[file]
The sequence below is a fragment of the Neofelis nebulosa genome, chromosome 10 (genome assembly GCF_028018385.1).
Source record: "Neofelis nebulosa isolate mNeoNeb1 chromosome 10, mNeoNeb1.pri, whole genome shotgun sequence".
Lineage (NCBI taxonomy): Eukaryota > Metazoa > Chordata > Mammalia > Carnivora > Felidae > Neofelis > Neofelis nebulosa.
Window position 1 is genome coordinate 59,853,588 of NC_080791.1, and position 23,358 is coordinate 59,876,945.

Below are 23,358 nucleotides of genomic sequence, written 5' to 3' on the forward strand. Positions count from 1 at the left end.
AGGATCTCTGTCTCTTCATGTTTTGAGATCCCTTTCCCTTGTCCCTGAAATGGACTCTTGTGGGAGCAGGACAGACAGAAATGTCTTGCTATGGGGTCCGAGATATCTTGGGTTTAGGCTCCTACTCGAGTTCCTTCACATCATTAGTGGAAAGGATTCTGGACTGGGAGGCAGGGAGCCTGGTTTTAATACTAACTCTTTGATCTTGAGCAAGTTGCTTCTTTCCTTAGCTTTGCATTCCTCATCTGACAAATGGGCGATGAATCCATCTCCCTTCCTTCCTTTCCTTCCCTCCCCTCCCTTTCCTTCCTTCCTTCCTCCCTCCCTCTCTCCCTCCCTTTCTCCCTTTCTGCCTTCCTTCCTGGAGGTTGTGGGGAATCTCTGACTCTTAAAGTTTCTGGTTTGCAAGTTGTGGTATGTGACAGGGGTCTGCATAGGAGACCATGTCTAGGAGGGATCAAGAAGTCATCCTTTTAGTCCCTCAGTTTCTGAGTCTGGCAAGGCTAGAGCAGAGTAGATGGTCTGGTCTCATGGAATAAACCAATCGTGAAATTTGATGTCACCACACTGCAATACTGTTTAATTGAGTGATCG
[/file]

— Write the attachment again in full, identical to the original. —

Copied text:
The sequence below is a fragment of the Neofelis nebulosa genome, chromosome 10 (genome assembly GCF_028018385.1).
Source record: "Neofelis nebulosa isolate mNeoNeb1 chromosome 10, mNeoNeb1.pri, whole genome shotgun sequence".
Lineage (NCBI taxonomy): Eukaryota > Metazoa > Chordata > Mammalia > Carnivora > Felidae > Neofelis > Neofelis nebulosa.
Window position 1 is genome coordinate 59,853,588 of NC_080791.1, and position 23,358 is coordinate 59,876,945.

Below are 23,358 nucleotides of genomic sequence, written 5' to 3' on the forward strand. Positions count from 1 at the left end.
AGGATCTCTGTCTCTTCATGTTTTGAGATCCCTTTCCCTTGTCCCTGAAATGGACTCTTGTGGGAGCAGGACAGACAGAAATGTCTTGCTATGGGGTCCGAGATATCTTGGGTTTAGGCTCCTACTCGAGTTCCTTCACATCATTAGTGGAAAGGATTCTGGACTGGGAGGCAGGGAGCCTGGTTTTAATACTAACTCTTTGATCTTGAGCAAGTTGCTTCTTTCCTTAGCTTTGCATTCCTCATCTGACAAATGGGCGATGAATCCATCTCCCTTCCTTCCTTTCCTTCCCTCCCCTCCCTTTCCTTCCTTCCTTCCTCCCTCCCTCTCTCCCTCCCTTTCTCCCTTTCTGCCTTCCTTCCTGGAGGTTGTGGGGAATCTCTGACTCTTAAAGTTTCTGGTTTGCAAGTTGTGGTATGTGACAGGGGTCTGCATAGGAGACCATGTCTAGGAGGGATCAAGAAGTCATCCTTTTAGTCCCTCAGTTTCTGAGTCTGGCAAGGCTAGAGCAGAGTAGATGGTCTGGTCTCATGGAATAAACCAATCGTGAAATTTGATGTCACCACACTGCAATACTGTTTAATTGAGTGATCG